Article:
Father criticises mental health services following death of Swaffham man
A father has criticised mental health services after one of his sons died from a self-inflicted stab wound.
An inquest into the death of David Pool, of Swaffham, heard that he had been sectioned and was treated at Lynn's Fermoy Unit early this year.
The hearing at Lynn Coroner's Court yesterday was only for Norfolk assistant coroner Johanna Thompson to give her conclusion following the consideration of a "considerable amount" of evidence.
She said David's father, Robert, had voiced concerns about a lack of follow-up care after he was discharged.
She added: "In particular he commented that it was over a month before there was any word from the community mental health team.
"His further concern was because David had told the team that he did not want any further help, he was removed from their list. He said if the family had been asked about this they would have raised concern.
"Mr Pool believes that if the family had been consulted more, the medical practitioners looking after David may have had more of an understanding of his illness."
David was discharged on March 27. He seemed to improve initially and he was looking for work. However, he began to become withdrawn again about a week before his death on May 31.
Mr Pool found his son lying in a pool of blood in the garden shed of the family home in Iceni Drive. A knife had been used to stab himself in the neck.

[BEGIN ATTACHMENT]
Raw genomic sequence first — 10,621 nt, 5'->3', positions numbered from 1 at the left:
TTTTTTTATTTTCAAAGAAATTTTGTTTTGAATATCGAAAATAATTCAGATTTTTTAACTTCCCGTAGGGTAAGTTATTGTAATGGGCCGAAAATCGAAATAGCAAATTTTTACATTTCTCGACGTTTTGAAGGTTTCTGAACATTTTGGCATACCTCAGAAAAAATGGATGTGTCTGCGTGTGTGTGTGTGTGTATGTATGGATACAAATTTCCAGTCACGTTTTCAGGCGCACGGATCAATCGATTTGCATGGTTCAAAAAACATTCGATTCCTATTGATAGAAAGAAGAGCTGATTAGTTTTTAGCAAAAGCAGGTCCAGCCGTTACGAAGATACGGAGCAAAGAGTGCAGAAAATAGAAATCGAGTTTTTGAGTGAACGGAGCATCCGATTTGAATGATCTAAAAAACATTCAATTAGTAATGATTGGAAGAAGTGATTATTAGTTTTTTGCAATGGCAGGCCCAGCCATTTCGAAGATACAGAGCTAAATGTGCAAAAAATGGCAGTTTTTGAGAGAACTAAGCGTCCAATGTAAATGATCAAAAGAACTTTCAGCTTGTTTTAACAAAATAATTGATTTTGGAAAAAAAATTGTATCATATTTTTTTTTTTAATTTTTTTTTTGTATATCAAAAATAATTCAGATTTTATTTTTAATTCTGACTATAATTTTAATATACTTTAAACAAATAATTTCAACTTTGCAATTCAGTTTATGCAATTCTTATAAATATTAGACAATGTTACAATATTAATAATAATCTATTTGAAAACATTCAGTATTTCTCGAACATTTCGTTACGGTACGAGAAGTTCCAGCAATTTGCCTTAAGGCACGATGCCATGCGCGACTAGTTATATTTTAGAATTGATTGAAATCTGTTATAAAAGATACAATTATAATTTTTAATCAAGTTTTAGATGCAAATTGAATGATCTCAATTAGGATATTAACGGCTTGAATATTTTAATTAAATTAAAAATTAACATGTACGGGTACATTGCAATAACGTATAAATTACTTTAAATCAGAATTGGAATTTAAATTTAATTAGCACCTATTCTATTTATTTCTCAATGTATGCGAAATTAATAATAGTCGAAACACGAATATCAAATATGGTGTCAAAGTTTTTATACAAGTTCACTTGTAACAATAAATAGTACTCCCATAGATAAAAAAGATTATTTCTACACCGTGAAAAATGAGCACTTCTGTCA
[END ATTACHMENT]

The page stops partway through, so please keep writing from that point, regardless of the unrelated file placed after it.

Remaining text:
The cause of death was hypovolemic shock due to an acute haemorrhage caused by lacerations.
In a statement from David's GP, the inquest heard that the death came as a "complete shock to all concerned".
The crisis resolution home treatment team said it noted David's improvement on April 1 and he had said he didn't have any thoughts of suicide and was taking his prescribed medication.
And a mental health practitioner said David remained "adamant" after she rang on May 10 to query him saying he no longer wanted to use the service.
The inquest heard that a "serious incident requiring investigation" report by Norfolk and Suffolk NHS Foundation Trust had made recommendations to improve practice on recording of historical risks, ensure risk assessments and crisis plans were updated on discharge from the inpatient ward and ensure family involvement when service users are discharged from the service
Giving a narrative conclusion, Ms Thompson said she could not rule that David had taken his own life as not be sure that David had intended to do so.
She said: "I cannot find that in relation to David because quite clearly we don't know what was on his mind at that precise moment."